Perhaps it is simply adry throat, or some slight pressure in the head, a mild pain or a side-stich. You need not force or strain yourself at all. You only need to breathe enough to activate the automatic or unconscious reactions that make your experience of the situation worse.

Once we have activated an uncomfortable feeling, we then practice soft circular breathing, or gentle sighs of relief—cleansing breaths—to dissolve or integrate the discomfort, to clear or release the stress-producing or stress-increasing reactions.

Next, we modulate the breathing rhythm. We consciously breathe into the discomfort, and we bring relaxation to that place. The key is not to stop breathing; instead, simply adjust the breathing. Make it softer, smoother and gentler. We switch to a soothing and strengthening pattern of breath.

We don’t try to use the breath to make the discomfort go away: that will only push it back down into the unconscious… Instead, we breathe in a way to make ourselves comfortable in the presence of the discomfort.

The idea is to use a rapid powerful breathing rhythm to trigger the weak links… to reveal your unconscious dysfunctional, self-sabotaging reactions to stress or discomfort. It is like a mini breathwork session, and the whole process of activation and integration takes only a few minutes. This is a very powerful technique, and so you want to be sure to not push or strain yourself.

Start with awareness. Tune into your body. Scan your body from head to toe. Notice all the feelings and sensations. Get a sense of your energy. The first part of the technique is something like chaotic breathing. The idea is to activate a lot of energy in the body and watch for the first feelings of discomfort. Where do they appear? What details can you notice about them?

For some people one minute of deep rapid or chaotic breathing is enough to activate some uncomfortable reactions somewhere in the body. And two or three minutes are more than enough for most people. Breathing with awareness is the key.

Where exactly does the discomfort manifest? What exactly is happening there? What exactly does it feel like? What are you doing in reaction to it? Stay with the process until you have gleaned some important details.

Next, adjust the breath. Don’t stop breathing. Keep breathing, but shift out of chaotic forceful breathing into a therapeutic pattern: either long slow gentle sighs of relief or quick smooth gentle connected “baby breaths.”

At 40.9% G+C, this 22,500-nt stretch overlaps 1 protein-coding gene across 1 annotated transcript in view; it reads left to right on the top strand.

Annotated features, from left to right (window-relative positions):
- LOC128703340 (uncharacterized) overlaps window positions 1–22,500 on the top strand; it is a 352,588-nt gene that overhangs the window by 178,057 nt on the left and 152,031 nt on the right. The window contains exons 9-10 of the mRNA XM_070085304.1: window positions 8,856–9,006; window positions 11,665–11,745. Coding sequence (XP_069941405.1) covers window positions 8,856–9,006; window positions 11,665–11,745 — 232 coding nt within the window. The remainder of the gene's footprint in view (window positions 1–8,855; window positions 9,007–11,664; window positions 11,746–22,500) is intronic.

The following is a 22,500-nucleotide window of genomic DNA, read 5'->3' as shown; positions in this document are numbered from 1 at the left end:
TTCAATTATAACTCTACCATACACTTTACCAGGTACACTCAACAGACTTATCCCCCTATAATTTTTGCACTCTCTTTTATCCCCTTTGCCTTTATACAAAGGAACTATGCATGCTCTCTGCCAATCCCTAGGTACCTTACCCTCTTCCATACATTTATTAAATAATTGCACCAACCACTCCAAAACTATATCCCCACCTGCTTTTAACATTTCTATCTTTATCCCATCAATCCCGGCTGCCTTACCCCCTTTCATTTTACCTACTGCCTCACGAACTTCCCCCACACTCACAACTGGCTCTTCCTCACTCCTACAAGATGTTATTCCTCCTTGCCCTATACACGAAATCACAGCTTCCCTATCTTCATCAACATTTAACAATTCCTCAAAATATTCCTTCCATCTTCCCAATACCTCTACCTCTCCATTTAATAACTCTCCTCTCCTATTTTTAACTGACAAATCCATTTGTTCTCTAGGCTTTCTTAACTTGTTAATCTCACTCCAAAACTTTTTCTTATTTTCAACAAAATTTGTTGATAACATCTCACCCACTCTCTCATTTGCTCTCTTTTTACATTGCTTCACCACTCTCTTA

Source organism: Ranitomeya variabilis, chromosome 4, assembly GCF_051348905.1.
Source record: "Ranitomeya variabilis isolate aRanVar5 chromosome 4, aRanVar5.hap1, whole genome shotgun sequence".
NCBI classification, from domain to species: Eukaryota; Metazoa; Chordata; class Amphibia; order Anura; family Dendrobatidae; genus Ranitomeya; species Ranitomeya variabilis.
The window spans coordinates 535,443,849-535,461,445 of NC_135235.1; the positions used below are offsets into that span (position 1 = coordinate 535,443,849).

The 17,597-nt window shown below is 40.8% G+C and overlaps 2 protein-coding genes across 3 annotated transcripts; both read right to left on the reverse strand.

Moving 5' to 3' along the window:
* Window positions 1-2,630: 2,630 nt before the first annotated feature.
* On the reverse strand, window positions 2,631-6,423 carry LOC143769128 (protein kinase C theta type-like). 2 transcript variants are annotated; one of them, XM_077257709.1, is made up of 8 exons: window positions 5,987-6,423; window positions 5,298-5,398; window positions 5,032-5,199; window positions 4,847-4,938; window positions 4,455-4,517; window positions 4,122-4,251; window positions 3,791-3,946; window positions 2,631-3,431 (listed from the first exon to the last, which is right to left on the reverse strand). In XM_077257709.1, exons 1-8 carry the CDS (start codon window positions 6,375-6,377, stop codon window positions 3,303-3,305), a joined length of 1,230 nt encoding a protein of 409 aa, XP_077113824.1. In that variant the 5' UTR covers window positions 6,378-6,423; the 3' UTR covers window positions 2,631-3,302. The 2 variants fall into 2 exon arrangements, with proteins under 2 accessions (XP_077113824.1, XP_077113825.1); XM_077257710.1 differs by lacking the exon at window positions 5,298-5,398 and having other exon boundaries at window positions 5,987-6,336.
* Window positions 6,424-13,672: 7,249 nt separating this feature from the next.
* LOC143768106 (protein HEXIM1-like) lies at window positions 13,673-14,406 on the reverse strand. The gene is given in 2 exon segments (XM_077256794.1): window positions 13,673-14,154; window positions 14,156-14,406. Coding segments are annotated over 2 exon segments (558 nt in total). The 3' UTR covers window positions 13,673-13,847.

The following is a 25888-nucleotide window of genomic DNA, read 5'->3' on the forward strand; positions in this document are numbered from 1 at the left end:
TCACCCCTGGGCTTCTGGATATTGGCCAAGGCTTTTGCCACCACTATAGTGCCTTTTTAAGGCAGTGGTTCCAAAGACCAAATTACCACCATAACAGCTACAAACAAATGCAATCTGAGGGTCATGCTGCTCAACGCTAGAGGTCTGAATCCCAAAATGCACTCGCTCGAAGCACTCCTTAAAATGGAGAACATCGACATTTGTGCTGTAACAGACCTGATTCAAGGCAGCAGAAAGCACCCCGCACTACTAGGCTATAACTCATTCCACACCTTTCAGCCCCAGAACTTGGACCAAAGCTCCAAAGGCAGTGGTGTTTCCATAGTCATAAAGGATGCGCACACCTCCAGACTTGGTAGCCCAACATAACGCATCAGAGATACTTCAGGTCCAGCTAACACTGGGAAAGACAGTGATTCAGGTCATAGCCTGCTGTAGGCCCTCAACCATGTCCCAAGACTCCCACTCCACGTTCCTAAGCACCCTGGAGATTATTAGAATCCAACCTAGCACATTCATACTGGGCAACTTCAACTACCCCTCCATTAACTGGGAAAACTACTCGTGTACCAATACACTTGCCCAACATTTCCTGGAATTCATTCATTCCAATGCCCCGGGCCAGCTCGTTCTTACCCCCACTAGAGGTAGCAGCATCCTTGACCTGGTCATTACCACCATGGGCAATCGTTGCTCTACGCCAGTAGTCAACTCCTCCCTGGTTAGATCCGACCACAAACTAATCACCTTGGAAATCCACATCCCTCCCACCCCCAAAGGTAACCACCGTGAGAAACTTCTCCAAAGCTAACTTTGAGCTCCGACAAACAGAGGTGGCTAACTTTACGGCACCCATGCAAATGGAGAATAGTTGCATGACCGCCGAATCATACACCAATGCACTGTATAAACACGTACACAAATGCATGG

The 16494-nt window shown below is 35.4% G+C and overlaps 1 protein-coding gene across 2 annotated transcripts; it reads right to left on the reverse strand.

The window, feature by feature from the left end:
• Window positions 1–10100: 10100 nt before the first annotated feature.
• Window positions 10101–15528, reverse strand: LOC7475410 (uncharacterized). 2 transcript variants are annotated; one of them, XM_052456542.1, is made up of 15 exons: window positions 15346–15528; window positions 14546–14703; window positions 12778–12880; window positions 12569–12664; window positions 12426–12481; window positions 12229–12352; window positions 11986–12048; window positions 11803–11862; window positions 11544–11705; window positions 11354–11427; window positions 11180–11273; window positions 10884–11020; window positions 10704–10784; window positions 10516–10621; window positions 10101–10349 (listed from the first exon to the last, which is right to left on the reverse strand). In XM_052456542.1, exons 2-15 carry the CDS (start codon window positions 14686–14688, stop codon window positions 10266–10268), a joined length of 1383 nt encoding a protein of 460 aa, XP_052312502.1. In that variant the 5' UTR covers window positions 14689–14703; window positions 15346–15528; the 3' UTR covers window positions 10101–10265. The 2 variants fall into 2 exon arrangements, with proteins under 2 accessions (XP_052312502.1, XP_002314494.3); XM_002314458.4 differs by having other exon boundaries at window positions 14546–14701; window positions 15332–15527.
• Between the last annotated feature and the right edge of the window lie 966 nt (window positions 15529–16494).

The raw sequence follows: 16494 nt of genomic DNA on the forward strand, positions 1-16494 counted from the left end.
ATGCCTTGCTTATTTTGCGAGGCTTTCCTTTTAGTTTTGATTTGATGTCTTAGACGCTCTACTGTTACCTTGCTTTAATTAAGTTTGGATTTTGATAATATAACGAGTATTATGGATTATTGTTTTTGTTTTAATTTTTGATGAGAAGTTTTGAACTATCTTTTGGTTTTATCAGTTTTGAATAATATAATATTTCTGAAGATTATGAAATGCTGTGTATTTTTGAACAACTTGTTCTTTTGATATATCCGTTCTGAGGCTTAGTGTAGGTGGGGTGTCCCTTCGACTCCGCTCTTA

Keep breathing and track the feelings and sensations. Relax and let go into the feelings. Don’t fight them, or try to change them, or try to make them go away. Breathe and relax and get comfortable in the presence of the feelings.

Keep the breath moving softly, gently, continuously, or give yourself gentle pleasurable sighs of relief until all the feelings and reactions dissolve or integrate. Then do another cycle of chaotic breathing. You should be able to tolerate the chaotic breathing a bit longer. You should be able to go a bit longer before activating some discomfort.

If the same discomfort occurs again in the same place, then you have identified a pattern. You are doing something to cause it. It has nothing to do with breathing. You have uncovered an important stress point—an unconscious block or reaction or contraction, resistance, a fear or a need to control.

Perhaps you are creating tension, muscular contractions, in certain places in your body without realizing it. Perhaps you are holding a memory or a fear there. The key is to breathe gently into the place of discomfort; to breathe into the feelings, and bring relax into them.

Your suffering in life is due to events but your reaction to events: conscious or unconscious, physical, emotional or psychological.

If you would like to master this Breathwork Technique, then by all means come to one of the seminars, workshops or trainings; or schedule an individual session.
Good luck with your practice! And feel free to contact me with any questions or comments.

Love and Blessings,


Author's Bio: 

Dan Brulé has studied and practiced breathwork with more than 80,000 people in over 40 countries since 1976. His travel and teaching schedule is posted at www.breathmastery.com.